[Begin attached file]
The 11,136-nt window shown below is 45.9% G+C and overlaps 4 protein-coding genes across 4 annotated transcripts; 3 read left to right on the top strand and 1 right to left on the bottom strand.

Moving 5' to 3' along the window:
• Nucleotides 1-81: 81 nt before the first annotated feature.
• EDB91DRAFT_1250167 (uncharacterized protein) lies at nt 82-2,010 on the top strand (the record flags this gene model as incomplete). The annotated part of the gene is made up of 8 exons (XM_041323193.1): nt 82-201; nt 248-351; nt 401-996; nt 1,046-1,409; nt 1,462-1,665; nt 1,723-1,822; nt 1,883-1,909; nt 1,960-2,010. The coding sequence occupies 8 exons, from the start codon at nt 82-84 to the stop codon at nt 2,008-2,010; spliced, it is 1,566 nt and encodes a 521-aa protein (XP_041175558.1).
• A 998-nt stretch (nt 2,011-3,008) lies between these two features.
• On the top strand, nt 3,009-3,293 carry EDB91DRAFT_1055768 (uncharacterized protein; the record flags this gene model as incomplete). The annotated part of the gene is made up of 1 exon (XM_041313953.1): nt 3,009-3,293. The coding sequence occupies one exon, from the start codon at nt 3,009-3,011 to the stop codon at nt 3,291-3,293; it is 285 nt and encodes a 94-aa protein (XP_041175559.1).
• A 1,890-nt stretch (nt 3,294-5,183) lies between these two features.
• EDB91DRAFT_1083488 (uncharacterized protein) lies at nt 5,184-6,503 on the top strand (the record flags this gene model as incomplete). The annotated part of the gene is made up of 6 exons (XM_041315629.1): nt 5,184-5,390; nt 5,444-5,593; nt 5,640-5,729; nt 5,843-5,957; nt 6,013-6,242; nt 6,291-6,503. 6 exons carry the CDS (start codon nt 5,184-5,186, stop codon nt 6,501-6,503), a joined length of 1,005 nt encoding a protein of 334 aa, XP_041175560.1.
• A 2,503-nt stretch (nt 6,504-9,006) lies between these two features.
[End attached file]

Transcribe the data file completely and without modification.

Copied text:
The 11,136-nt window shown below is 45.9% G+C and overlaps 4 protein-coding genes across 4 annotated transcripts; 3 read left to right on the top strand and 1 right to left on the bottom strand.

Moving 5' to 3' along the window:
• Nucleotides 1-81: 81 nt before the first annotated feature.
• EDB91DRAFT_1250167 (uncharacterized protein) lies at nt 82-2,010 on the top strand (the record flags this gene model as incomplete). The annotated part of the gene is made up of 8 exons (XM_041323193.1): nt 82-201; nt 248-351; nt 401-996; nt 1,046-1,409; nt 1,462-1,665; nt 1,723-1,822; nt 1,883-1,909; nt 1,960-2,010. The coding sequence occupies 8 exons, from the start codon at nt 82-84 to the stop codon at nt 2,008-2,010; spliced, it is 1,566 nt and encodes a 521-aa protein (XP_041175558.1).
• A 998-nt stretch (nt 2,011-3,008) lies between these two features.
• On the top strand, nt 3,009-3,293 carry EDB91DRAFT_1055768 (uncharacterized protein; the record flags this gene model as incomplete). The annotated part of the gene is made up of 1 exon (XM_041313953.1): nt 3,009-3,293. The coding sequence occupies one exon, from the start codon at nt 3,009-3,011 to the stop codon at nt 3,291-3,293; it is 285 nt and encodes a 94-aa protein (XP_041175559.1).
• A 1,890-nt stretch (nt 3,294-5,183) lies between these two features.
• EDB91DRAFT_1083488 (uncharacterized protein) lies at nt 5,184-6,503 on the top strand (the record flags this gene model as incomplete). The annotated part of the gene is made up of 6 exons (XM_041315629.1): nt 5,184-5,390; nt 5,444-5,593; nt 5,640-5,729; nt 5,843-5,957; nt 6,013-6,242; nt 6,291-6,503. 6 exons carry the CDS (start codon nt 5,184-5,186, stop codon nt 6,501-6,503), a joined length of 1,005 nt encoding a protein of 334 aa, XP_041175560.1.
• A 2,503-nt stretch (nt 6,504-9,006) lies between these two features.